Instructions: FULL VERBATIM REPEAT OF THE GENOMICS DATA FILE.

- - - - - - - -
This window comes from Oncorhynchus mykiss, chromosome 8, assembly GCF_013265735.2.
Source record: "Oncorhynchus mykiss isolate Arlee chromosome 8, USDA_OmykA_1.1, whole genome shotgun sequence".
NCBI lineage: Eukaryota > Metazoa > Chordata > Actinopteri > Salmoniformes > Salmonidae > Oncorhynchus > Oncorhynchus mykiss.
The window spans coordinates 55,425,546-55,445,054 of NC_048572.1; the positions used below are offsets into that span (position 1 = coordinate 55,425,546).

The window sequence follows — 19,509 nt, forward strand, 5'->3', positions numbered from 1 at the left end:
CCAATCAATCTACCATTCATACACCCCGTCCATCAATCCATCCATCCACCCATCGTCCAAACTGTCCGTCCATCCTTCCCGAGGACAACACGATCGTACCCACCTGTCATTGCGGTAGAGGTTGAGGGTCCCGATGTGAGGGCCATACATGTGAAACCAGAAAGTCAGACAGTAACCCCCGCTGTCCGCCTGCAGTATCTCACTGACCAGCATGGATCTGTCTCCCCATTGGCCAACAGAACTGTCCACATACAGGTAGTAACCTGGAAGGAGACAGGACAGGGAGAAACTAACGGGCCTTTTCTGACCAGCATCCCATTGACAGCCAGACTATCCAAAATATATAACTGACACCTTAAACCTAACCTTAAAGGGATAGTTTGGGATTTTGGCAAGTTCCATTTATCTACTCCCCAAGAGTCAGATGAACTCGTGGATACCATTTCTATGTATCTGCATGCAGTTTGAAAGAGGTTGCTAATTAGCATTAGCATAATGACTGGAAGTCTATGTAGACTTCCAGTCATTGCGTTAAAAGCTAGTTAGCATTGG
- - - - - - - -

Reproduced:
This window comes from Oncorhynchus mykiss, chromosome 8, assembly GCF_013265735.2.
Source record: "Oncorhynchus mykiss isolate Arlee chromosome 8, USDA_OmykA_1.1, whole genome shotgun sequence".
NCBI lineage: Eukaryota > Metazoa > Chordata > Actinopteri > Salmoniformes > Salmonidae > Oncorhynchus > Oncorhynchus mykiss.
The window spans coordinates 55,425,546-55,445,054 of NC_048572.1; the positions used below are offsets into that span (position 1 = coordinate 55,425,546).

The window sequence follows — 19,509 nt, forward strand, 5'->3', positions numbered from 1 at the left end:
CCAATCAATCTACCATTCATACACCCCGTCCATCAATCCATCCATCCACCCATCGTCCAAACTGTCCGTCCATCCTTCCCGAGGACAACACGATCGTACCCACCTGTCATTGCGGTAGAGGTTGAGGGTCCCGATGTGAGGGCCATACATGTGAAACCAGAAAGTCAGACAGTAACCCCCGCTGTCCGCCTGCAGTATCTCACTGACCAGCATGGATCTGTCTCCCCATTGGCCAACAGAACTGTCCACATACAGGTAGTAACCTGGAAGGAGACAGGACAGGGAGAAACTAACGGGCCTTTTCTGACCAGCATCCCATTGACAGCCAGACTATCCAAAATATATAACTGACACCTTAAACCTAACCTTAAAGGGATAGTTTGGGATTTTGGCAAGTTCCATTTATCTACTCCCCAAGAGTCAGATGAACTCGTGGATACCATTTCTATGTATCTGCATGCAGTTTGAAAGAGGTTGCTAATTAGCATTAGCATAATGACTGGAAGTCTATGTAGACTTCCAGTCATTGCGTTAAAAGCTAGTTAGCATTGG